Thousands of Hong Kongers in crowds noticeably smaller than previous years took to the streets Wednesday to renew their call for full democracy for the Asian financial hub in a rally that follows a turbulent year of protests over political reform.

The fewer participants reflected the uncertain direction for the city's democracy movement after accomplishing the immediate goal last month of blocking the government's restricted election plan as well as diminished public appetite for street protests.

The annual protest march was held on a public holiday marking Hong Kong's handover from British to Chinese rule. It came seven months after the end of student-led protests that blocked streets in key districts for 79 days to demand free elections for the southern Chinese city's top leader.

"Maybe some of them feel tired and stressed from all these fights and arguments so maybe they want to take a rest," said Drake Leung, a 27-year-old information technology worker. "The package is already vetoed so there's no real clear reason to come out."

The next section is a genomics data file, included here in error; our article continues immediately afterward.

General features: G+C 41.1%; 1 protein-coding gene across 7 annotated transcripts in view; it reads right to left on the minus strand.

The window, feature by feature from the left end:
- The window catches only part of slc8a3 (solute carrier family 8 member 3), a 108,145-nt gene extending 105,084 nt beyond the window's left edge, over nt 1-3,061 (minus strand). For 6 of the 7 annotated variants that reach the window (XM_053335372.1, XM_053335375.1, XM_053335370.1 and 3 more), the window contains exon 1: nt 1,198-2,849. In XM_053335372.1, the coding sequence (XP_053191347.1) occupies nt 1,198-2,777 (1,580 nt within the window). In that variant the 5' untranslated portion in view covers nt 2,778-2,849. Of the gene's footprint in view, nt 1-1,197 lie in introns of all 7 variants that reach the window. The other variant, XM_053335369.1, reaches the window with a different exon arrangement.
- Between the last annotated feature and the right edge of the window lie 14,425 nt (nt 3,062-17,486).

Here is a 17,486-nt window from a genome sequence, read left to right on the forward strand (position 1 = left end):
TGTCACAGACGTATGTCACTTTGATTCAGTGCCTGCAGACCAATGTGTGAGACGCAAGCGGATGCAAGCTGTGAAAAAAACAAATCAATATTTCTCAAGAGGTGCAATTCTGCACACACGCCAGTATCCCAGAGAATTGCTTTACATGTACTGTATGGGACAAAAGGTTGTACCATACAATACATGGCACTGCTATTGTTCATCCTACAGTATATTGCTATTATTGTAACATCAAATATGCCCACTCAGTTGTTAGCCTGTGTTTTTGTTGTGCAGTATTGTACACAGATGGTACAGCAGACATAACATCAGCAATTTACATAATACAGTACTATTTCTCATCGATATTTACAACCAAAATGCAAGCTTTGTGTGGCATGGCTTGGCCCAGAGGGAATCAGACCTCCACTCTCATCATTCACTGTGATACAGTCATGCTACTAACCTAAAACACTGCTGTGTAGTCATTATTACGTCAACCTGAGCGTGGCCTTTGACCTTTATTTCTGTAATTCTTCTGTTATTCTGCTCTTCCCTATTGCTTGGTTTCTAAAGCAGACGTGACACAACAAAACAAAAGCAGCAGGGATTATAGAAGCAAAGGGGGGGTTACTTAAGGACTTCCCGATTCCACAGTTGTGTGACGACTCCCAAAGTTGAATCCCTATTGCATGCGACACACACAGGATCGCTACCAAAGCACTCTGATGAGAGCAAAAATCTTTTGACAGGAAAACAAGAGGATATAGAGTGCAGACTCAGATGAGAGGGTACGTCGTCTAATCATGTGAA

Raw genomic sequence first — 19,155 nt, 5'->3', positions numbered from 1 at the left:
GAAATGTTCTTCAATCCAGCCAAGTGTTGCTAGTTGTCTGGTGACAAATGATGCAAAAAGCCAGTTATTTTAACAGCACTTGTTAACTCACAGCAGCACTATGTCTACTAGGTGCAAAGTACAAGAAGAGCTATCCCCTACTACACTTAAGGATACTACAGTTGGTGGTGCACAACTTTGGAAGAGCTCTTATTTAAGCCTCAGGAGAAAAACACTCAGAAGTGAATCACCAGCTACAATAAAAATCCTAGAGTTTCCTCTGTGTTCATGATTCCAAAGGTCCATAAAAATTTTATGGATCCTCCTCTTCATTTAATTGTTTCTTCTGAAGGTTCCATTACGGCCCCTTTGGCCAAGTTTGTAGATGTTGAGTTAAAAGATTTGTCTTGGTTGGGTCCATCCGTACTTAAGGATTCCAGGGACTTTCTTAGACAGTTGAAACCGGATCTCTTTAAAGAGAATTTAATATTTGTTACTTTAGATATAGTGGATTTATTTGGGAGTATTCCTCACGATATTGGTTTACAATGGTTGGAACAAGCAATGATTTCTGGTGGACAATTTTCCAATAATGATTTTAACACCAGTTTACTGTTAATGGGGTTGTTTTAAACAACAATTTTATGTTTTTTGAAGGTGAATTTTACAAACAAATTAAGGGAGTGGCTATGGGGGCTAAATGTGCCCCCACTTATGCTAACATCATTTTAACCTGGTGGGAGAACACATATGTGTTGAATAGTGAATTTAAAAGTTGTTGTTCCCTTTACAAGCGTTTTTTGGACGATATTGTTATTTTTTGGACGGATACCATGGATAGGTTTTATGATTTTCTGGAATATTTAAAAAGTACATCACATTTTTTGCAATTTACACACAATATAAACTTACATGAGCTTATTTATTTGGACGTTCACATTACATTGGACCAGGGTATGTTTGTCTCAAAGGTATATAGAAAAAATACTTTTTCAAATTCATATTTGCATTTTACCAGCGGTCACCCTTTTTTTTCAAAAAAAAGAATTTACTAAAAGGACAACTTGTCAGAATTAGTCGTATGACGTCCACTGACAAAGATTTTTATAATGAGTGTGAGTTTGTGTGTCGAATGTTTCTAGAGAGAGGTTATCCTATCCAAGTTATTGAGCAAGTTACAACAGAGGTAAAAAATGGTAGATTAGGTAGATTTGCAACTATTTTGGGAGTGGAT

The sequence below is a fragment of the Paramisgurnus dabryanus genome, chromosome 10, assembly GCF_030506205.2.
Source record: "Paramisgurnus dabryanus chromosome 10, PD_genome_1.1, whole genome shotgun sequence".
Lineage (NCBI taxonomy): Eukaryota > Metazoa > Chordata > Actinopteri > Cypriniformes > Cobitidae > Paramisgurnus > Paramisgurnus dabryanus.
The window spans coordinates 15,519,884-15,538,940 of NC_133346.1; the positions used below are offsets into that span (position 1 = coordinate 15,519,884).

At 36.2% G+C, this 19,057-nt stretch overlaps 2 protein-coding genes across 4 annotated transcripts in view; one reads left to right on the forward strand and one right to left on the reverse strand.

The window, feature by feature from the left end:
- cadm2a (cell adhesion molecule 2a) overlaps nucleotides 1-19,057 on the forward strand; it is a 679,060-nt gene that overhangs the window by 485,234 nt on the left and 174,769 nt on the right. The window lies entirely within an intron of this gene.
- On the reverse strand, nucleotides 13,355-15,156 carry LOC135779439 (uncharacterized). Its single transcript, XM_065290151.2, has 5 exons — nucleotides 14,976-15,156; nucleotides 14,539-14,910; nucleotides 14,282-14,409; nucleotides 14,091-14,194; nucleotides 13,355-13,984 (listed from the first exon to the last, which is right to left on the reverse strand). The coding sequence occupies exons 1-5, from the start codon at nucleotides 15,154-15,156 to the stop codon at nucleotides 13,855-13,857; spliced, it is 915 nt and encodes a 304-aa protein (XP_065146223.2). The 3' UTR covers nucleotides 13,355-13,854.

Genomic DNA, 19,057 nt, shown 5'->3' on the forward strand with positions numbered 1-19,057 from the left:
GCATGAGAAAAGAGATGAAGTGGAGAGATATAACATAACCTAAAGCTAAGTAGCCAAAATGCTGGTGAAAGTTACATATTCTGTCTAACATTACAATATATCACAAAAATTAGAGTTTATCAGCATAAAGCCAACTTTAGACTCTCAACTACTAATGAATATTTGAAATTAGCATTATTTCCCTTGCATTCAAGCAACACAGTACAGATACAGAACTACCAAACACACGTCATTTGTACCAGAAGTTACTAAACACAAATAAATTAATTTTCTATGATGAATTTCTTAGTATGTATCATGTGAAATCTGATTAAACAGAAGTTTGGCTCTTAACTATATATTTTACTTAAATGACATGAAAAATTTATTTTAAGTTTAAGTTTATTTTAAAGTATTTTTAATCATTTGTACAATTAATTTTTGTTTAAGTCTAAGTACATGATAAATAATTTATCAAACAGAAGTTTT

The Beijing-backed plan that was defeated by Hong Kong lawmakers last month required candidates be vetted by China's leadership, which activists criticized as "sham democracy" and a betrayal of Communist leaders' promise to eventually grant the city universal suffrage.

Beijing and Hong Kong officials say future leaders will continue to be picked by a panel of mostly pro-Beijing elites and they will now focus on economic issues rather than restarting the political reform process.

"Hong Kong people now have experienced the Umbrella Movement last year and are trying to think of other more progressive ways to express their views," said Eddie Chan, vice convener of protest organizer Civil Human Rights Front. The street protests were known as the "Umbrella Movement," after the demonstrators' preferred method of defending against police pepper spray.

Ahead of the rally, a small group protested outside a morning flag raising ceremony attended by Hong Kong and Beijing officials. They burned the Hong Kong flag and a picture of city's Beijing-backed leader, Chief Executive Leung Chun-ying, and called for him to step down.

Beijing took control for the former British colony on July 1, 1997, but allowed it to keep its own financial and legal system and civil liberties unseen on the mainland, such as freedom of speech and protest. The holiday has become a traditional day to protest government policies and to call for democracy.

On July 1, 2003, more than half a million people took to the streets to protest proposed anti-subversion legislation. The size of the rally startled Beijing and led to the eventual resignation of then-leader Tung Chee-hwa.